Ya Sama! Moments from My Life is an autobiographical account of the life of Tatyana McFadden. She is one of the all-time great athletes in sports history in the field of wheelchair racing. Tatyana was born in Russia in 1989, diagnosed with spina bifida, which is a congenital defect of the spine. It’s a condition wherein part of the spinal cord and its meninges are exposed through a gap in the backbone. A lot of cases of the disease led to the paralysis of the lower limbs, and a few to mental handicap. As though getting such a rare disease upon birth is already unfortunate, Tatyana spent her first three years in St. Petersburg orphanage, where she received little medical care. However, getting adopted internationally by US adoptive parents, although they were told not to expect the child to live for long, made the tables turn for Tatyana.
Ya sama is a Russian expression, which means “I can do it.” This has been Tatyana’s guiding belief that she can do anything she sets her mind and imagination to do. With this, she conquered spina bifida and used her unique circumstance to thrive, which made her the record-breaking wheelchair racing athlete and Paralympic medalist she is now. She is also an activist who works to raise awareness about the inequity between able-bodied and para-athletic sports.
Ya Sama! Moments from My Life is a great illustration of how an international adoption can impact the lives involved with it, the adoptive parents, and, ultimately, the life of the child.
All You Can Ever Know: A Memoir
All You Can Ever Know is a book about the life of Nicole Chung as she tells it. She was born in Korea, severely premature. The reason why her Korean birth parents placed her for adoption. A white family in Oregon town adopted and raised her. Nicole is made to believe that her birth parents made the ultimate sacrifice. The said sacrifice is giving her up for adoption in the hope that she grows up with a better life. However, little did her adoptive family know of her struggles with prejudices as an Asian-American and as a writer. Eventually, she became more curious about her roots, wondering if the story of her birth parents’ sacrifice was true.
Nicole Chung frankly tells the story of her search for the people who gave her up. She eventually found out that it inadvertently corresponded with the birth of her own child. She tells a profound and poignant chronicle of surprising connections and the upshot of discovering painful family secrets. This book is for those who struggled or are struggling with the idea of whether they fit in or not.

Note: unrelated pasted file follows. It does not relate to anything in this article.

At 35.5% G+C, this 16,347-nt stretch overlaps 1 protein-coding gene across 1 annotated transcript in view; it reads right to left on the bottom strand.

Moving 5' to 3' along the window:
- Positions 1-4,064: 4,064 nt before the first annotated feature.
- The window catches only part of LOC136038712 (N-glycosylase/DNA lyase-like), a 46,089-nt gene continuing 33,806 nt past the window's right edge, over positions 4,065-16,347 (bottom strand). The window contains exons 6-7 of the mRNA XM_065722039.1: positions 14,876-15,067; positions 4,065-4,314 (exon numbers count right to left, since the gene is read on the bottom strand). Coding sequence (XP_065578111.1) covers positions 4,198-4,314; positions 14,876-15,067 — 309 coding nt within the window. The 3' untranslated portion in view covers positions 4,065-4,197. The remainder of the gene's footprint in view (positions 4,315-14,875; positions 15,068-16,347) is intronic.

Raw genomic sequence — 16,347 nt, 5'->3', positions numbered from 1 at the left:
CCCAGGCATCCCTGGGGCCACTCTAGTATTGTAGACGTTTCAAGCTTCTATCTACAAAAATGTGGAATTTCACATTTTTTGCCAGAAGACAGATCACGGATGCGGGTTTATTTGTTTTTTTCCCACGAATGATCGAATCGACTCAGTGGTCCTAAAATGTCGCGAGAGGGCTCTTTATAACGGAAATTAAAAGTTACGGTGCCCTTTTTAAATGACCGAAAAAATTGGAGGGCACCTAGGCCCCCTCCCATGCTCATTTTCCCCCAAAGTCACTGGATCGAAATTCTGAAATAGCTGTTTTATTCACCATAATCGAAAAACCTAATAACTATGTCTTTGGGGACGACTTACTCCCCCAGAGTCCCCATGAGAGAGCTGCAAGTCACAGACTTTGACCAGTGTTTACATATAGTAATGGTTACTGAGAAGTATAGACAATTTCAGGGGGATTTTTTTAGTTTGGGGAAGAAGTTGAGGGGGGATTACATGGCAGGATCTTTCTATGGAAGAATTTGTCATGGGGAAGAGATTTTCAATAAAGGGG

International or transracial adoption does not start and end with the adoption process itself. It carries on while the adopted child is growing up, which makes it complex and even more challenging. Nonetheless, there is not so much threat from it if the adoptive parents are packed with knowledge and are well-equipped. They must be ready to educate their children about the things that matter over race and adoption, love and acceptance.
Can prospective adoptive parents demand the adoption of service providers for shorter international adoption process duration?
Usually, adoption service providers or adoption agencies provide prospective adoptive parents with an estimation of time by which they process the adoption. However, it is important to note that the adoption does not solely rely on the service providers or agencies. The countries or states from which the adoptions are taking place have their own rules and regulations as well. On the other hand, should the agencies be delaying or denying the placement of a child solely on the basis of race and national origin, there are laws that strongly prohibit them from doing so such as Howard M. Metzenbaum Multiethnic Placement Act (MEPA) and the Interethnic Placement Act and could support the adoptive parents in such cases.
Are there any other support available to adoptive families other than financial?
The social worker that conducts the home study may be able to provide the names of other adoptive parents. Provided that, it is applicable. And most importantly, it does not violate other adoptive parents and adoption agencies. Also, information about an adoptive parent support group should be available from them. Some agencies pair an adoptive parent/s or a waiting family with a “buddy” family. The latter must have already adopted a child with similar circumstances. Others even sponsor their own parent group to ensure that the adoptive families are receiving emotional support. The support group are people who can actually relate to them.